As you can see, logon events can find a great use in the situations you never expect up front. Usually, you have to have a technology in place that would remove the pain of managing these events from thousands of systems and make sure that you can get meaningful insight into this data when the time comes.

Need references? Check out Dell InTrust that recently received exciting new features including “superior user logon tracking”. It is superior because it tracks a lot more than native logon and logoff events can do. Not only does it capture the exact duration of each user logon session and factors in events like workstation lock, accidental system shutdown and screensaver activity, but It also lets you build daily and weekly reports showing the total time users were found actively logged on to their desktops.

With this patent pending InTrust technology in place every user check in and check out at her desktop is accounted for. By capturing critical user activity data and storing that in a tamper proof archive you gain critical evidences admissible in the court of law.

This post was originally published here.

When good admins go bad

April 12, 2012

Let’s face it – security breaches will happen. The main question is when. The recent data breach report from Verizon just reinforces this statement with unprecedented growth of security attacks reported across the board. Continue here.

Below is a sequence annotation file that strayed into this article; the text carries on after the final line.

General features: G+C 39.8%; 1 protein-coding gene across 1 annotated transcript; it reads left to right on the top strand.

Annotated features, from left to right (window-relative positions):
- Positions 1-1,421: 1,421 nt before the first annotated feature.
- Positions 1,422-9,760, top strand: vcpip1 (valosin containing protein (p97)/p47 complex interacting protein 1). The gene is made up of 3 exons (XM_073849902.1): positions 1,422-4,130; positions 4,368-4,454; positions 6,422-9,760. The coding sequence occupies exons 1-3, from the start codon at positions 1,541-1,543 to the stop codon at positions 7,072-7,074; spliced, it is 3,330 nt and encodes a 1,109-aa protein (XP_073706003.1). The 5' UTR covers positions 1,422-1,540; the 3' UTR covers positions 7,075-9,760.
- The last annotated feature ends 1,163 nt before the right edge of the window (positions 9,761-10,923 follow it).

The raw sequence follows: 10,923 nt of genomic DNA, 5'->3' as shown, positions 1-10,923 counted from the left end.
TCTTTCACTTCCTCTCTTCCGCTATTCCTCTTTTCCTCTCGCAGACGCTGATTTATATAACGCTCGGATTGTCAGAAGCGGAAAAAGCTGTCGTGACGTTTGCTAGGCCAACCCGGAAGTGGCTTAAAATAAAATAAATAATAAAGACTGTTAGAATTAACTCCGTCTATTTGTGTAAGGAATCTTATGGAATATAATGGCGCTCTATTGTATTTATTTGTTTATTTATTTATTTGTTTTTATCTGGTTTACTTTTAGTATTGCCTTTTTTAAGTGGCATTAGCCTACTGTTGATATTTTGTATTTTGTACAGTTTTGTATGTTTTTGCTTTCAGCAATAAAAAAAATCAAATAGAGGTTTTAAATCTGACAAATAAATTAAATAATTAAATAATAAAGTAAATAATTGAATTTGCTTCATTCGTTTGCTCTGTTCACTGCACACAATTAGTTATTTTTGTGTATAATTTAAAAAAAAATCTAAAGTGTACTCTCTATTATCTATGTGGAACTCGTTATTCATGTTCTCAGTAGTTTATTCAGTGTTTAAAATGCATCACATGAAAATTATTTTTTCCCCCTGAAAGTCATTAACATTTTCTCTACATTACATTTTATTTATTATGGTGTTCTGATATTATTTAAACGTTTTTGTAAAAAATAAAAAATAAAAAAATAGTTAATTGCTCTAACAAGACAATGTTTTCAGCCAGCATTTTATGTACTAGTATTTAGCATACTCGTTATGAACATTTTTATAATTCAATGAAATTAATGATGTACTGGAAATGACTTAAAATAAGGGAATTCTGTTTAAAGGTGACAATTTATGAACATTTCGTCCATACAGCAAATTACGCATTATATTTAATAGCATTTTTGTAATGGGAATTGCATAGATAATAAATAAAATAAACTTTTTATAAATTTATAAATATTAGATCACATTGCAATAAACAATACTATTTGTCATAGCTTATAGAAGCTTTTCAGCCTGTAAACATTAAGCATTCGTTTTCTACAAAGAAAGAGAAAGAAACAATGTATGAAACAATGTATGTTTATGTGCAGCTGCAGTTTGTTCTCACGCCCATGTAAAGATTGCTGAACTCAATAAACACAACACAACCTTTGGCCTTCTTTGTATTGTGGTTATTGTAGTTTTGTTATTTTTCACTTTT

Use case: Tracking user logons across the heterogeneous enterprise IT

March 2, 2012

Quest InTrust and Authentication Services comprise a killer combination to help you track user logons in the IT environment where both Windows and Unix servers and desktops are employed. Continue here.

Latest and greatest InTrust version 10.4 comes out of the door

January 25, 2012

The version 10.4 of InTrust advances in all three main capabilities attributed to successful event log management products. Continue here.

Custom InTrust add-in for reporting on DNS debug logs

October 27, 2011

I’m pleased to announce the availability of another custom InTrust add-in extending the product reach to new types of logs. This add-in continues a series of out of band solutions we make available to the InTrust customers outside of the official product release.

This time it’s the add-in that let’s you collect debug logs generated by Microsoft DNS servers.

Continue here.